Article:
The Tourer Concept Vehicle
In the months following the formation of MG Rover in May 2000, many changes were quickly put in place that affected the make-up of the product range. Rover’s range was split in two, and the immediate marketing focus was shifted away from the existing brand in an attempt to establish MG as a dynamic brand that younger people would find little difficulty relating to.
So throughout 2000 and 2001, MG received the majority of the limelight, while Rover continued on its merry way, looking a little neglected. However, that all changed at the Geneva Motor Show in 2002, when they unveiled their radical TCV (Tourer Concept Vehicle).
Penned by Peter Stevens‘ team at Longbridge, the TCV marked a new direction for Rover styling. Gone were the “retro” styling cues, and in was a sharp and contemporary look… the grille moved away from the Auntie shape as developed in later years on the 600 and 75 – and towards an entirely new interpretation of the theme.
The five-door model was designed with a verstile interior, which Rover were at great pains to demonstrate: the boot was opened at the “reveal” to show a washing machine, which was stood upright! I am not sure what they were trying to say about anticipated buyers, but it was a very potent way of demonstrating a well-shaped boot!
The official line was this car was form the basis of the Rover 45 replacement, and in the end it became very obvious that the look being chased for RDX60 was one derived from the TCV. Given the excellence of Rover 75’s chassis, which the RDX60 was be based upon, and the originality of the styling, there was real confidence within Rover that the RDX60 could have been a hit…
That was until the delays took hold.
TCV at Geneva
Rover TCV concept: By Sam Livingstone, Car Design News
THE TCV is the first concept car to bear the Rover badge since the CCV concept in 1986. It is a strong design statement that Rover is moving on from its current heritage laden design identity that the face lifted Rover 800 introduced exactly a decade ago.
First acquaintance with the car is dominated by the contemporary sheer surfaced and hard edged aesthetic, and the strong face incorporating a larger, cleaner interpretation of the classic Rover grille that originates from the 1949 P4 and 1958 P5. This grille is recessed into the hood but has depth that is easily read, and a prominent ‘T’ motif from a broad upper edge and similarly broad central vertical bar. It also is more of a trapezium (as opposed to rectangle) shape that tapers downward with more acutely angled sides than before.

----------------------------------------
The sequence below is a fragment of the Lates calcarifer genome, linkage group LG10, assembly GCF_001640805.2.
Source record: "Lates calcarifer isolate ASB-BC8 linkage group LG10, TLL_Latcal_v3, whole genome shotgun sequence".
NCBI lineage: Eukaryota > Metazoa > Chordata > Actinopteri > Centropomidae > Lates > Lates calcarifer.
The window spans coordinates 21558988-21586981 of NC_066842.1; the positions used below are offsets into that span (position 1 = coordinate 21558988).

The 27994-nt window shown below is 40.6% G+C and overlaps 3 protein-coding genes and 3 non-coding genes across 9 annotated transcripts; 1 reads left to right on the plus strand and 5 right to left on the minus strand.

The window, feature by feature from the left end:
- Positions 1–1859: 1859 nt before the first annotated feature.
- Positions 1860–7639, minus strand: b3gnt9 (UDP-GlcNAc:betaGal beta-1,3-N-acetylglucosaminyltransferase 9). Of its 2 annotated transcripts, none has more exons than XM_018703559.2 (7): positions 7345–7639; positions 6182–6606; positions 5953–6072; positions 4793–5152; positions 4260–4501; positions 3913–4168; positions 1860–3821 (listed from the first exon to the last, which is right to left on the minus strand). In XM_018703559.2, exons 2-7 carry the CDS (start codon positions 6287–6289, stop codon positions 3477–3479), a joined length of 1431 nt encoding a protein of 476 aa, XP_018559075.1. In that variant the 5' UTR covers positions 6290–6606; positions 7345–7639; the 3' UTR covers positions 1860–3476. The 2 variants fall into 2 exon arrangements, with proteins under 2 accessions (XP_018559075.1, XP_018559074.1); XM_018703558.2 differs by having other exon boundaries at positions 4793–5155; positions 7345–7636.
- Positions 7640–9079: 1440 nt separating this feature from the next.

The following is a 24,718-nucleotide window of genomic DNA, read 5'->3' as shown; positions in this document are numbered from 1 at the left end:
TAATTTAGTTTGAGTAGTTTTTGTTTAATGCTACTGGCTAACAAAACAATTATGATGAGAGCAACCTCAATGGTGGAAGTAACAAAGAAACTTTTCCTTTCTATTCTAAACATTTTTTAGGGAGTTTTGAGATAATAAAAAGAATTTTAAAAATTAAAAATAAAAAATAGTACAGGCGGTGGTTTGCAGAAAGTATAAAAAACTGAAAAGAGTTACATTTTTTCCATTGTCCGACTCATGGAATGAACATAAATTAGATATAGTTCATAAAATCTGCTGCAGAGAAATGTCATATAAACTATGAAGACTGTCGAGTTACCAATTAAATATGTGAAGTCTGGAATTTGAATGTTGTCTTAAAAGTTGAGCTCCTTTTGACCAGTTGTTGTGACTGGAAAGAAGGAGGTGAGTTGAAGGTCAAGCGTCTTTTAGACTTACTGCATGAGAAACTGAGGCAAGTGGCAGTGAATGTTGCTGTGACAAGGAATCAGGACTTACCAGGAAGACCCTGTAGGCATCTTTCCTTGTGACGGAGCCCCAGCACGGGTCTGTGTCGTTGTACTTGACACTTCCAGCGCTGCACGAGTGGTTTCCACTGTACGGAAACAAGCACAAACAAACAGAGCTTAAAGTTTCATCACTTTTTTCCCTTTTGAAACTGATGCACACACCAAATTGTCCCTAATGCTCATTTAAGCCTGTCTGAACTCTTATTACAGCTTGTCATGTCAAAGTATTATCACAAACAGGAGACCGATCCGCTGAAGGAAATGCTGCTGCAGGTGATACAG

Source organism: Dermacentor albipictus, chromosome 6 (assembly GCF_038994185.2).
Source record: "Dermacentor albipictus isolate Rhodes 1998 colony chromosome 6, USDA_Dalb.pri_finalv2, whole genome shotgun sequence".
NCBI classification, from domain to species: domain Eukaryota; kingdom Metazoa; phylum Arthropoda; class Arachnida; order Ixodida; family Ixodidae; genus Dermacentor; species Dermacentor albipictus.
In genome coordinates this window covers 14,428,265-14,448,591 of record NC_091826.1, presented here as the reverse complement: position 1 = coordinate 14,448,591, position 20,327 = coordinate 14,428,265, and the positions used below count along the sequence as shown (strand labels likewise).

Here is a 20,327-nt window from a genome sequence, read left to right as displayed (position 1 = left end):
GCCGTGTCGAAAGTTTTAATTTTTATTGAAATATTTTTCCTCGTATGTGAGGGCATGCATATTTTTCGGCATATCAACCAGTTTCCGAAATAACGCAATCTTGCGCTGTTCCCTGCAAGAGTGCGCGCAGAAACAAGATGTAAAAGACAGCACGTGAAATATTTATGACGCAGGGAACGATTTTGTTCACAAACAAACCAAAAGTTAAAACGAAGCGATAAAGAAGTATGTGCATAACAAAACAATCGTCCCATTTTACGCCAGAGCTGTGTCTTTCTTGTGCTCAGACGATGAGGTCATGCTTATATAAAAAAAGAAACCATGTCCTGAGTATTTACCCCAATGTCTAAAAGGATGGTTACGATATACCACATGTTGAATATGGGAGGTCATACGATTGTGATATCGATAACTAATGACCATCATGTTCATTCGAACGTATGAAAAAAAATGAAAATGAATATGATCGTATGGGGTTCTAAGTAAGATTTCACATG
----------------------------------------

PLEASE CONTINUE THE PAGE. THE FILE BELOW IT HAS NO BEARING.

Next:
The tapering is accentuated by nearby tall angular lights, and by the line and surface running parallel to the grille sides that traces all the way through hood, A-pillar, cant rail and C-pillar to the rear window. This integration of line and surface elements around the car give the car an ‘all of a piece’ strength and quality which are intrinsic Rover characteristics.
A falling feature line that runs the length of the car is the one exception to this, as it fails to link with any of the other lines and surfaces on the car. It look likely to have been added at a late stage to break the sheerness of the flanks that are more akin to the cold teutonic form language of an Audi A4 or Opel Signum, than the warm voluminous form that the P5, P6, SD1 and 75 Rovers exhibited.
Beyond the confident new aesthetic design of the TCV, is the conceptual design of a ‘lifestyle estate’ based crossover that shows Rover’s intent to capitalise on the increasingly image leading ‘lifestyle estate’ market in the future. It also demonstrates that Rover recognises the need to be among the early adopters in reacting to the effects that SUV and MPV vehicles have had on the market.
With the stance and wheel arch treatment similar to that of the Audi A6 All-Road, the TCV has adopted some SUV toughness. And with apparent interior versatility, and the capacity to load a washing machine upright into the rear, (they don’t like to be carried any other way) the TCV has adopted some typical MPV traits in a similar was to the Chrysler Pacifica and Mercedes-Benz GST concepts shown at Detroit.
Rover has changed ownership and design identity many times during even the youngest lives of its customers. Although it desperately needs to become a brand that a broader, younger minded audience can identify with, it also needs to be seen to connect with its heritage – to show some sort of consistency despite its capricious recent background. The TCV shows how this might be achieved but its translation into a production car (to replace the Rover 45) shall walk a fine line between modern relevance and historical reverence.
Is the Editor of the Parkers website and price guide, formerly editor of Classic Car Weekly, and launch editor/creator of Modern Classics magazine. Has contributed to various motoring titles including Octane, Practical Classics, Evo, Honest John, CAR magazine, Autocar, Pistonheads, Diesel Car, Practical Performance Car, Performance French Car, Car Mechanics, Jaguar World Monthly, MG Enthusiast, Modern MINI, Practical Classics, Fifth Gear Website, Radio 4, and the the Motoring Independent...
Likes 'conditionally challenged' motors and taking them on unfeasible adventures all across Europe.
Latest posts by Keith Adams (see all)
- Opinion : Why the DBX will be so good for Aston Martin - 22 November 2019
- Unsung heroes : Morris Ital (1980-1984) - 21 November 2019
- News : Morris Commercial JE van takes the internet by storm - 15 November 2019